Title

p23 Modulates Aryl Hydrocarbon Receptor Protein Levels in Normal Cell Lines

Poster Number

8a

Lead Author Affiliation

Molecular and Cellular Pharmaccology and Toxicology

Lead Author Status

Doctoral Student

Second Author Status

Doctoral Student

Third Author Affiliation

Department of Pharmaceutics and Medicinal Chemistry

Third Author Status

Faculty

Introduction

Aryl hydrocarbon receptor (AHR) is a transcription factor activated in response to exposure of environmental toxins. Unliganded AHR resides in the cytosol of the cell bound to its chaperone protein complex contains two molecules of Hsp90, XAP2 and p23. Upon ligand binding, the receptor translocates to the nucleus and heterodimerizes with AHR nuclear translocator (ARNT) to activate its target genes expression. The effects of AHR activation have been primarily associated with numerous human diseases, especially cancers. As AHR is highly expressed in a panel of tumors, molecules that modulate AHR expression or antagonize aberrant AHR activity could be considered as potential candidates for the treatment of cancer.

Purpose

p23, a co-chaperone of AHR, was found to be capable of regulating ligand-dependent AHR activation and functions. Previous study from our laboratory showed that low expression of the p23 protein is associated with poor AHR protein stability and function in cancer cell lines. While in a p23 null mouse model, it was reported that p23 did not affect the AHR expression. To better understand this apparent dichotomy, we explored the possibility that the AHR expression may be regulated differently in cancer cells than in normal cells.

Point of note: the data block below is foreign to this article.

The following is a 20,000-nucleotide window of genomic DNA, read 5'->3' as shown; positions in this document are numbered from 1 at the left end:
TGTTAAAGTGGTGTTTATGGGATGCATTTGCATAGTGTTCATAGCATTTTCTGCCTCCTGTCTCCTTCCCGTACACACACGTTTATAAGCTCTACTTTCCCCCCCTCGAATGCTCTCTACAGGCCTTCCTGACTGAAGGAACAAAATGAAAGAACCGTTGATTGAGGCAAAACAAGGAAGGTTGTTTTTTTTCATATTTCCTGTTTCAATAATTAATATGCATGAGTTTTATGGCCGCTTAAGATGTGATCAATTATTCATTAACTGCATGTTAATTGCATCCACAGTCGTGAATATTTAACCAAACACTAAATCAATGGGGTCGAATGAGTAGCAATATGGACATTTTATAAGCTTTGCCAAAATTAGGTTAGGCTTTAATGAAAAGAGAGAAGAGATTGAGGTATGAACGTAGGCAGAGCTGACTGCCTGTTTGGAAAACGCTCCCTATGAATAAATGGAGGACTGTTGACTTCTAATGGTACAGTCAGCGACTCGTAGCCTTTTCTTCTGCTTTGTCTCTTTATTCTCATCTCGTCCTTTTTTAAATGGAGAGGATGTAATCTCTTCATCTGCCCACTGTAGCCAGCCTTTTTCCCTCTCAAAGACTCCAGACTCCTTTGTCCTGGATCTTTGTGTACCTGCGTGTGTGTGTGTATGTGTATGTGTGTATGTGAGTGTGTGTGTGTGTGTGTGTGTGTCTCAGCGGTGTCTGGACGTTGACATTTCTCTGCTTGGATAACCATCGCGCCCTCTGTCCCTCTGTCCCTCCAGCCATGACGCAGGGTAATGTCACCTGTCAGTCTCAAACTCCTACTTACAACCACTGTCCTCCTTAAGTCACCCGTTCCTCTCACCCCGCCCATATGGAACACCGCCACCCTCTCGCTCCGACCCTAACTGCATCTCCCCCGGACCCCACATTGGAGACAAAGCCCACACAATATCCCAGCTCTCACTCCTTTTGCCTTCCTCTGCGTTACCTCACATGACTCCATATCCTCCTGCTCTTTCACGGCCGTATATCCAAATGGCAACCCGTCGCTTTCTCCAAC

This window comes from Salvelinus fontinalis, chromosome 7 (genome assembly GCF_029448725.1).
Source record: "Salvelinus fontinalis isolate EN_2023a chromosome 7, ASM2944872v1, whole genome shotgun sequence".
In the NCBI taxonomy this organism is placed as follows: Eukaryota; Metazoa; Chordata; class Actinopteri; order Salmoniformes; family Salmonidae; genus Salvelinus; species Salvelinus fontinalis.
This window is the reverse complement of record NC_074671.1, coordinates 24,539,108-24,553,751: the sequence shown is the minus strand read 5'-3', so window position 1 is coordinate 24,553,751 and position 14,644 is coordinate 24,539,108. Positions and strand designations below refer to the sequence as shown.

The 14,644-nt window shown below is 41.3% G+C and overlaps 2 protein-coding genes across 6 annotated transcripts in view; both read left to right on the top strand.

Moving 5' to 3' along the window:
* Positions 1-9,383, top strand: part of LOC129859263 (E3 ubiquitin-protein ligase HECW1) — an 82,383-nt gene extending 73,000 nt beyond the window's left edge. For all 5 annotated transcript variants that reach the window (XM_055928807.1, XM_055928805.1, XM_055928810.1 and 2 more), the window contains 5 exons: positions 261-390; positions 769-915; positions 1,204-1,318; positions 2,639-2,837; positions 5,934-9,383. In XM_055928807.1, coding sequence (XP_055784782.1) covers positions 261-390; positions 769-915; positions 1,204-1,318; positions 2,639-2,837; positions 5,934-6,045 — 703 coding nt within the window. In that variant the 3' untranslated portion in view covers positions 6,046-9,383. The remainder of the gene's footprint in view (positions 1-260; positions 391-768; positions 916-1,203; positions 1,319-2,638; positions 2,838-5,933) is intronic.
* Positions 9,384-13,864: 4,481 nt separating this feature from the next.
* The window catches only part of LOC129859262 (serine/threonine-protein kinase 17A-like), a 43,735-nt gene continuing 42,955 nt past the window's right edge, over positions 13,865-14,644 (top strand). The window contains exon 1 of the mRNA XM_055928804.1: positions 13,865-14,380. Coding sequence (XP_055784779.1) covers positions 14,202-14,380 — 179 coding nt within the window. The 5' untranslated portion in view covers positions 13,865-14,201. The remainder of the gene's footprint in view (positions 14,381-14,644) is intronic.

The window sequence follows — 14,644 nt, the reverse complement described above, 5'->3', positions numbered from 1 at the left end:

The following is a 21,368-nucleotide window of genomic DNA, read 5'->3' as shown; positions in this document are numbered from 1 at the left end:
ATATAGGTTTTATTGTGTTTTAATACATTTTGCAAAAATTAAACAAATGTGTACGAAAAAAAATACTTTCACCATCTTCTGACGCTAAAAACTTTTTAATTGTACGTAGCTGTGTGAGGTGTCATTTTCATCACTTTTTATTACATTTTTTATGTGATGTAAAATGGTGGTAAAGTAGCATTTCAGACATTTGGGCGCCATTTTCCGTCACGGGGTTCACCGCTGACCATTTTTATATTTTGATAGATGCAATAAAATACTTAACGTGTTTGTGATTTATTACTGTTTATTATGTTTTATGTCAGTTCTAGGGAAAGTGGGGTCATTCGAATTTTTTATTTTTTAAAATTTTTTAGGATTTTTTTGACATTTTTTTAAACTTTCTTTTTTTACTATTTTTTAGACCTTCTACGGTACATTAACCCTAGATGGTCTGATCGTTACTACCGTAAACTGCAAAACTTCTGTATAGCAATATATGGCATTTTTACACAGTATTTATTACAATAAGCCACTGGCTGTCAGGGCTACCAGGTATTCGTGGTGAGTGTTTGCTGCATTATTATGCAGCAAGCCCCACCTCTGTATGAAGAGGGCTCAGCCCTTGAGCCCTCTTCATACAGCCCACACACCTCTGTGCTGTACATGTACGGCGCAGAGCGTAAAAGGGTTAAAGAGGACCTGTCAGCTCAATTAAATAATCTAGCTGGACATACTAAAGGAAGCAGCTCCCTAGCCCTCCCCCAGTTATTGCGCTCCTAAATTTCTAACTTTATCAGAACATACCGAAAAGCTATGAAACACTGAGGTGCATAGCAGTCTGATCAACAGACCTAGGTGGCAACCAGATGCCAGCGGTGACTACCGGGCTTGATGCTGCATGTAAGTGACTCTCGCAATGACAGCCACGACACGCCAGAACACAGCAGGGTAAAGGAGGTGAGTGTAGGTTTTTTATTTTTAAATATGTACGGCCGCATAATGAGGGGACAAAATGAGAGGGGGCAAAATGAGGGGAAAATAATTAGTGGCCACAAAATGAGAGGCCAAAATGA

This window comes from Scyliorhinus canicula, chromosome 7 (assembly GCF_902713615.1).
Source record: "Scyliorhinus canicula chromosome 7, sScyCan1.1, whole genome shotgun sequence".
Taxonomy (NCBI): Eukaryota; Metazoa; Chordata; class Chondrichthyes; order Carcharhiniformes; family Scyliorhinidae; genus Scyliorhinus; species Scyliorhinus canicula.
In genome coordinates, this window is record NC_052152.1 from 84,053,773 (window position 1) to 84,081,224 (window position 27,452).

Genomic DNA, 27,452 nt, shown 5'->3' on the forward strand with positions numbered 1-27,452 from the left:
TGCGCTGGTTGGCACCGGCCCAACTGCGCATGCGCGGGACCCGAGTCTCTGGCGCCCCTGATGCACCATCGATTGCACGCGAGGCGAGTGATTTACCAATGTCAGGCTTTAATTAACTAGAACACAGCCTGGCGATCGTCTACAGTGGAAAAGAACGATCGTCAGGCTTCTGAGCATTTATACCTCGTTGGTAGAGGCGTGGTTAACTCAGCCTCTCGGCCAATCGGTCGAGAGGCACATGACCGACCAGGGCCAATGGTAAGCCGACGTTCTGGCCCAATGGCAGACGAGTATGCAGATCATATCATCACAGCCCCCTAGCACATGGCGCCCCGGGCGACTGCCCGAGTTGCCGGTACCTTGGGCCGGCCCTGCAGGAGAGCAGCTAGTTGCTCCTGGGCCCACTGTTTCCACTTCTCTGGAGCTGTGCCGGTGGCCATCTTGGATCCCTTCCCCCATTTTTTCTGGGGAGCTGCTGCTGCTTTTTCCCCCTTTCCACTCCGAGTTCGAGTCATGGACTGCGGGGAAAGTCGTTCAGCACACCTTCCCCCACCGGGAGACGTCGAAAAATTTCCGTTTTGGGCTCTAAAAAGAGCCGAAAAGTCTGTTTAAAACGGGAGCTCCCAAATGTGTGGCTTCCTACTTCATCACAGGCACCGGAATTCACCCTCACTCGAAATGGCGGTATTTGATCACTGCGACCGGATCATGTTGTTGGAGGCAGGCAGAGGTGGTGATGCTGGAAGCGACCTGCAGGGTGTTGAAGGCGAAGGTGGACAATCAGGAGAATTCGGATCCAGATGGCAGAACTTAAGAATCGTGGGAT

Method

We analyzed the AHR protein levels by immunoblotting assays in three normal cell lines with either wild-type or reduced p23 protein levels, namely human breast epithelial cells (MCF-10A), human bronchial tracheal epithelial cells (HBTEC), and mouse type I regulatory T cells (Tr1). AHR function in WT or p23KD HBTECs was tested by CYP1A1-dependent EROD assay and ROS production, which were induced by cigarette smoke condensate (CSC) and benzo[a]pyrene (BaP).

Results

We observed that the AHR expression was significantly reduced by about 38-57% compared to the controls after 72 hours transfection of p23-specific shRNA in all three normal cells, indicating that p23 is more important for the control of AHR expression in normal conditions than previously expected. EROD assay showed that CSC or BaP induced, AHR-mediated CYP1A1 activity was reduced in p23KD HBTECs. Oxidative stress assay from Muse cell analyzer showed that 8-hour treatment of CSC and BaP caused a increase of ROS amount in HBTECs, while the production of ROS was suppressed in p23KD cells.

Significance

Collectively, these results suggest that down-regulation of p23 caused reduction of the AHR protein levels in normal cell lines (i.e. breast, immune, and bronchial/tracheal cells). AHR function is also altered by knockdown of p23. Particularly, our study provides the evidence that knockdown of p23 protects human lung cells from the AHR-mediated toxicities upon cigarette smoking.

Location

DeRosa University Center

Format

Poster Presentation

Poster Session

Morning 10am-12pm

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Apr 28th, 10:00 AM Apr 28th, 12:00 PM

p23 Modulates Aryl Hydrocarbon Receptor Protein Levels in Normal Cell Lines

DeRosa University Center

Aryl hydrocarbon receptor (AHR) is a transcription factor activated in response to exposure of environmental toxins. Unliganded AHR resides in the cytosol of the cell bound to its chaperone protein complex contains two molecules of Hsp90, XAP2 and p23. Upon ligand binding, the receptor translocates to the nucleus and heterodimerizes with AHR nuclear translocator (ARNT) to activate its target genes expression. The effects of AHR activation have been primarily associated with numerous human diseases, especially cancers. As AHR is highly expressed in a panel of tumors, molecules that modulate AHR expression or antagonize aberrant AHR activity could be considered as potential candidates for the treatment of cancer.